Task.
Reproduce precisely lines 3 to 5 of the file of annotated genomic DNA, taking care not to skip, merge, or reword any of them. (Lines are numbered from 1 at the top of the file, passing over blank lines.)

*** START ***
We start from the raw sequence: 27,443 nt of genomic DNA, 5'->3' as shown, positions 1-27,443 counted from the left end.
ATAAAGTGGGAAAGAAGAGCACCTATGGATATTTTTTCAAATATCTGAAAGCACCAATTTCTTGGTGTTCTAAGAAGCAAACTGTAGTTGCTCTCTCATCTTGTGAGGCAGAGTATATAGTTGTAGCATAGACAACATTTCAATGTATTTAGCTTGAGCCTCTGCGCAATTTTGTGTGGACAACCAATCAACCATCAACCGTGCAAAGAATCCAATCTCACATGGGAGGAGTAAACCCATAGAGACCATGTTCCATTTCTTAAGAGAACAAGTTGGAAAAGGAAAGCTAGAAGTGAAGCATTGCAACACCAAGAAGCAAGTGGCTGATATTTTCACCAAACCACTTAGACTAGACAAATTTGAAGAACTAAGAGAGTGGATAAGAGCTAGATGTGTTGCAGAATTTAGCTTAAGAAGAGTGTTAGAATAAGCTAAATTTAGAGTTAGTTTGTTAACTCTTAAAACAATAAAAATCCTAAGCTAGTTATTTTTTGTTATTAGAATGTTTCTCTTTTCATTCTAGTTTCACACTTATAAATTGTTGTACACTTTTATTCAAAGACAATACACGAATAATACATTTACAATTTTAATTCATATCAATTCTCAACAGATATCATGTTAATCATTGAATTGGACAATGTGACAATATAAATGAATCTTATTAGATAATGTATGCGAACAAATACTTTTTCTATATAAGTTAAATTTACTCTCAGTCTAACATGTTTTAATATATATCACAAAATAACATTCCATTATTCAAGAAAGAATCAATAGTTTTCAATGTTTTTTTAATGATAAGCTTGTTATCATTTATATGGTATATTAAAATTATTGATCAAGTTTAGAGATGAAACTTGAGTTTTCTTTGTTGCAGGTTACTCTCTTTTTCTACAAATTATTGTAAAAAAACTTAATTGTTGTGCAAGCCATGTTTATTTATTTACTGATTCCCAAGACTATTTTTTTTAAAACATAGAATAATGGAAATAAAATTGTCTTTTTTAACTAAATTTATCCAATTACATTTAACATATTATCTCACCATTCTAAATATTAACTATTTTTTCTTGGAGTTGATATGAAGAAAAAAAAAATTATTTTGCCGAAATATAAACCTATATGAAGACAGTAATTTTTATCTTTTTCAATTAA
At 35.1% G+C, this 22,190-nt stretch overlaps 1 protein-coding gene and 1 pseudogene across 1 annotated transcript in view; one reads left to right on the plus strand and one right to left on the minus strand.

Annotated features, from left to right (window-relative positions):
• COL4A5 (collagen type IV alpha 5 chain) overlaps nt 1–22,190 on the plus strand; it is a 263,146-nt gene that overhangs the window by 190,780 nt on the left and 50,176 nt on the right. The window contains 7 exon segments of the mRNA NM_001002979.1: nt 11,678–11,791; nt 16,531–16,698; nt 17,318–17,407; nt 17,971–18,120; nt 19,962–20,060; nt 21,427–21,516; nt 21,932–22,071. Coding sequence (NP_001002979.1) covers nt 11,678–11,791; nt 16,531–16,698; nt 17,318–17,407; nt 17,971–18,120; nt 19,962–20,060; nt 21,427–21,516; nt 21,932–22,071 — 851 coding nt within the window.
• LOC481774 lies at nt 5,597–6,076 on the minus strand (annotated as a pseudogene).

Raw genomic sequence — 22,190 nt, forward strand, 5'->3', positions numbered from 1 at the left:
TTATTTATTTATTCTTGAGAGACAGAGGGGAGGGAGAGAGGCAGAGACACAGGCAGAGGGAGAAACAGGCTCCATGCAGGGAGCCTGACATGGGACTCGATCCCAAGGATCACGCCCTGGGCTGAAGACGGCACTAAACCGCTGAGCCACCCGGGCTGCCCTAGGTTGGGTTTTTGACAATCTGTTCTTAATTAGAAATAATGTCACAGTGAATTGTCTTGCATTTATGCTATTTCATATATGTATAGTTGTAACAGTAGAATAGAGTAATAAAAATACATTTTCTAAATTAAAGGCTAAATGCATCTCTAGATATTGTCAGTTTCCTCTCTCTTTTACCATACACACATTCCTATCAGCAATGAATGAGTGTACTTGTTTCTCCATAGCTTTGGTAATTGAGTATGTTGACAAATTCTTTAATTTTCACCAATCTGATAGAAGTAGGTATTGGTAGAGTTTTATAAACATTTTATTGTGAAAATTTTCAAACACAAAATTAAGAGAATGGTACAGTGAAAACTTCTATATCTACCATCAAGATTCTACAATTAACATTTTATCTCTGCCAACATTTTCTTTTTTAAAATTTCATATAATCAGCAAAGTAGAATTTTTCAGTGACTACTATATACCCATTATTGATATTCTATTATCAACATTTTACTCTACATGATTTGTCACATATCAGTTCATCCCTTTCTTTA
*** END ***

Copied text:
At 35.1% G+C, this 22,190-nt stretch overlaps 1 protein-coding gene and 1 pseudogene across 1 annotated transcript in view; one reads left to right on the plus strand and one right to left on the minus strand.

Annotated features, from left to right (window-relative positions):
• COL4A5 (collagen type IV alpha 5 chain) overlaps nt 1–22,190 on the plus strand; it is a 263,146-nt gene that overhangs the window by 190,780 nt on the left and 50,176 nt on the right. The window contains 7 exon segments of the mRNA NM_001002979.1: nt 11,678–11,791; nt 16,531–16,698; nt 17,318–17,407; nt 17,971–18,120; nt 19,962–20,060; nt 21,427–21,516; nt 21,932–22,071. Coding sequence (NP_001002979.1) covers nt 11,678–11,791; nt 16,531–16,698; nt 17,318–17,407; nt 17,971–18,120; nt 19,962–20,060; nt 21,427–21,516; nt 21,932–22,071 — 851 coding nt within the window.